Roma Citizens Remain At Risk In Hungary, Reforms Needed

By Joelle Fiss
Pennoyer Fellow – Fighting Hate Crimes
Crossposted from Huffington Post

A year ago today, on February 23, 2009, Robert Csorba, a 27-year-old man of Roma origin, and his almost-5-year-old son were shot dead as they ran from their burning home in Tatárszentgyörgy, Hungary. The violence struck shortly after midnight. The family tried to flee from their house in flames but while trying to escape in the dark, Robert Csorba and his son were shot and died from the bullet wounds. Csorba’s wife and two children suffered from severe burns, and needless to say, emotional trauma.

One year later, when Human Rights First visited the family, there was a sense that these deaths could have been averted. Errors were unquestionably made: the ambulance arrived much later than expected after the crime was committed. Police and medical personnel were slow to recognize the motive of the incident that led to their death. Also, the police concluded initially that the fire was caused by an electrical accident. They may have missed important clues that would have led them more quickly to the suspects.

This double murder was not an isolated incident. Similar violence struck the nation in 2009, targeting Hungary’s Romani – or Gypsy – community of 600,000 members. Dozens of grave hate crimes were registered, involving the use of guns, the throwing of Molotov cocktail explosives or severe beatings.

Progress has been made to tackle the backlash of violence and the Hungarian authorities have taken important steps. Four suspects involved in what are referred to as “serial” killings were arrested last August. Hundreds of investigators were entangled in cracking these high-profile cases. Human Rights First hopes that the trial of the suspects will start swiftly and be public, so that it will help to bring a sense of justice to the victims. An open, national trial would propel the question of racist violence against Roma to the forefront of the public debate. Conversations could be initiated between policy-makers, human rights experts and Roma communities on measures to take to avoid such violence in the future. Journalists could discuss how to avoid stepping onto editorial booby traps that tend to stereotype all involved, when incidents that involve Roma are reported.

Paradoxically, it is also encouraging that the Hungarian police have recently admitted that some mistakes were made. When slip-ups are openly disclosed, there’s a better chance that those responsible are open to discuss sorely-needed police reforms to avoid a repeat. A few days ago – almost one year after the murders – the Hungarian national police recognized that there had been police misconduct in the response to the double murder in Tatárszentgyörgy. As a result, internal disciplinary procedures have been initiated against two police officers to ensure accountability for their failings. This goes some way toward upholding the Hungarian government’s claim that adequate mechanisms are in place to respond to police abuses.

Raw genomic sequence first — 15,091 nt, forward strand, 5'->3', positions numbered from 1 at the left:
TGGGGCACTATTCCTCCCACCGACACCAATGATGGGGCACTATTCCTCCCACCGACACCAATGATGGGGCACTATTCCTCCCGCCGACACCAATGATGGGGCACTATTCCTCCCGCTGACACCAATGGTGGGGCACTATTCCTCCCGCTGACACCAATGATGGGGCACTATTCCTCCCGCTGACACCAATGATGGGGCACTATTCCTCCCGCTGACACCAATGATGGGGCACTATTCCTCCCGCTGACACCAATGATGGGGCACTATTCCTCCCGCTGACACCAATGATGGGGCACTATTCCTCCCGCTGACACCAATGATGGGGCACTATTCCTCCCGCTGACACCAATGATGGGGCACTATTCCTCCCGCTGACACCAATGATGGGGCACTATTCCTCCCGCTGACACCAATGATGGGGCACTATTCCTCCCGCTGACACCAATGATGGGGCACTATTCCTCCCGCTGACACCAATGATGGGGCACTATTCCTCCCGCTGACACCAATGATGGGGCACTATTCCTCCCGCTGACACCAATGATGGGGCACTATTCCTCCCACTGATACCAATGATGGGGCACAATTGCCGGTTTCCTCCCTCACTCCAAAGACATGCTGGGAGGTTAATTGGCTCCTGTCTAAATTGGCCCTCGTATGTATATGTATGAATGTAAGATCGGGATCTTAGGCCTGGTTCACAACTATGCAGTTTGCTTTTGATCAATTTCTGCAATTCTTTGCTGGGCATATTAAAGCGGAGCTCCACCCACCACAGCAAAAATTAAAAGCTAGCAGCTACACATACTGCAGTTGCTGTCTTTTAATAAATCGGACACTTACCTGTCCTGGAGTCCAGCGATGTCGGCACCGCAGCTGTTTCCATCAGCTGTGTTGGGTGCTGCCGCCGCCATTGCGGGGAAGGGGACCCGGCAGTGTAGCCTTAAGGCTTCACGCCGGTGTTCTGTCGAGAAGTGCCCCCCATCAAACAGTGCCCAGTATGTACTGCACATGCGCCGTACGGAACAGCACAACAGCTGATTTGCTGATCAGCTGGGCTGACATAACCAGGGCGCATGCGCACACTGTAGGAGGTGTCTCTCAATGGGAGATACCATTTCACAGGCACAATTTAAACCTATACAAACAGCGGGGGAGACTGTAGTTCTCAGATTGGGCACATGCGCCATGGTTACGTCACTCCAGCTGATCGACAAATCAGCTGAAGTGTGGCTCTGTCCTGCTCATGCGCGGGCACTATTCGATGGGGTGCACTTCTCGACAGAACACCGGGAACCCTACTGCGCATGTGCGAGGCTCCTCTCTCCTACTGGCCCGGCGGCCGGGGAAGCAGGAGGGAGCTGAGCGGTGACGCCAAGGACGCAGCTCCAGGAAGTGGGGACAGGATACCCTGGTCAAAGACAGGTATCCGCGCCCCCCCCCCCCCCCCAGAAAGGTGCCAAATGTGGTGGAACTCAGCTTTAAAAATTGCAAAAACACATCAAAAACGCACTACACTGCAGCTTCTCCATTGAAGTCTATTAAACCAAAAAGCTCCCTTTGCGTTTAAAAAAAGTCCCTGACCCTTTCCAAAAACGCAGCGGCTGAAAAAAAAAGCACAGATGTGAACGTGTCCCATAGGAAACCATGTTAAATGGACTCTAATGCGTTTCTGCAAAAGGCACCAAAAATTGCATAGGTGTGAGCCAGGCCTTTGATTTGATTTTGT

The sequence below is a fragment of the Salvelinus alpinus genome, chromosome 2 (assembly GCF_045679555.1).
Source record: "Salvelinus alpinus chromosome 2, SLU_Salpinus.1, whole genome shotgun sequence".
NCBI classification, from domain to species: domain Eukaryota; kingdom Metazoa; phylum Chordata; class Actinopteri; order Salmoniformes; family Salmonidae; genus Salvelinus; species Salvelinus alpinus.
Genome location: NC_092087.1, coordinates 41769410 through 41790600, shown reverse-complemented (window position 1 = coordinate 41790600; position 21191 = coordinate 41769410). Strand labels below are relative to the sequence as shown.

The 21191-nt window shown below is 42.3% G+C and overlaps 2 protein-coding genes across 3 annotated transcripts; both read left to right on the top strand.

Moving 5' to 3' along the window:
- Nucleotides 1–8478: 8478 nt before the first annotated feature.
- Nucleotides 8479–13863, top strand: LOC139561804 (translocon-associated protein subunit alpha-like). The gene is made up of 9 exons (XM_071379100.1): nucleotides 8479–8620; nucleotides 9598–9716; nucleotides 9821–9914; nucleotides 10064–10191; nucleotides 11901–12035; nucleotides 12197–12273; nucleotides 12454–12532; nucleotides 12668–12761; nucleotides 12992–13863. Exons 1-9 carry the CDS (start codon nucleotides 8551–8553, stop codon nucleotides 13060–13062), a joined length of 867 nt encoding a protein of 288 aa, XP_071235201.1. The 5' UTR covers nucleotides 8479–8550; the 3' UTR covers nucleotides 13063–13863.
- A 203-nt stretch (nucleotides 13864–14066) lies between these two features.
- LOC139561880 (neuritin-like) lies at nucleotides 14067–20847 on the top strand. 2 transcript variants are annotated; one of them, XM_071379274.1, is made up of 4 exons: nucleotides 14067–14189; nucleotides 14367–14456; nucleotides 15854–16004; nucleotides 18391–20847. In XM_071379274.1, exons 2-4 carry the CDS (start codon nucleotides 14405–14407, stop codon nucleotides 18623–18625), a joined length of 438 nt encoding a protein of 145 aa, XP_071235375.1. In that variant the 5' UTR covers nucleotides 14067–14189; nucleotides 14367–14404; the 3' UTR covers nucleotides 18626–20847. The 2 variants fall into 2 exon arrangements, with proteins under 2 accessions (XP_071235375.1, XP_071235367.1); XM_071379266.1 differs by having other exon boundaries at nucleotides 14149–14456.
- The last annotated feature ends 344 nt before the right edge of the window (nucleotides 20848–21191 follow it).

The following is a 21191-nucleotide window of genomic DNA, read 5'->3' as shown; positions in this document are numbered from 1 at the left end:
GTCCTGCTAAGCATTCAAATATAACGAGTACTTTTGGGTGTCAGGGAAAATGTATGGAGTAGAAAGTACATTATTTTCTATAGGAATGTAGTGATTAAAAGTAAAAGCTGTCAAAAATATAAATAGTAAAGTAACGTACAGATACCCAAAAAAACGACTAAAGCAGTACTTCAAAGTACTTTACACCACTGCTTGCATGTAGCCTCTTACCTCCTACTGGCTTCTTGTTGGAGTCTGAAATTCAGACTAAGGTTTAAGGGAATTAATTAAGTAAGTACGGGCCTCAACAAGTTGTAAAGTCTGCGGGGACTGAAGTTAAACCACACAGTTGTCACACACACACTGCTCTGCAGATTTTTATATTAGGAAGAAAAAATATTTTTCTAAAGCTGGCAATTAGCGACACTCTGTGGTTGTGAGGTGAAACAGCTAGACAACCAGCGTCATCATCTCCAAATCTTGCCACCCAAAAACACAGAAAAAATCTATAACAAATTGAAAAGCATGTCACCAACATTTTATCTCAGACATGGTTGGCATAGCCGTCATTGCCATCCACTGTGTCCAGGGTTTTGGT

That said, much more needs to be done.

First, police training lies at the heart of preventing more racially-motivated violence. If racist violence is committed, police must benefit from good training to collect evidence, so that the prosecution can correctly define the nature of the crime committed. Indeed, if the investigation at the crime scene is incomplete and racial motives not uncovered, the justice system cannot ensure full accountability.

Those who tracked down the serial killers in these cases are experienced national investigators. But are local police adequately trained to cope with lower-level, day-to-day incidents of harassment and violence that may not hit the headlines as hard? Police need to adapt conflict resolution mechanisms to their local contexts. It would be helpful if they could brainstorm with their counterparts from other countries to come up with creative solutions. In that respect, the United States could prove to be very helpful. In the same manner that FBI investigators flew to Budapest last summer to assist Hungarian police in identifying the serial killers, other forms of technical cooperation and mutual projects could be rooted in the future too, with the support of the US Department of Justice or the State Department.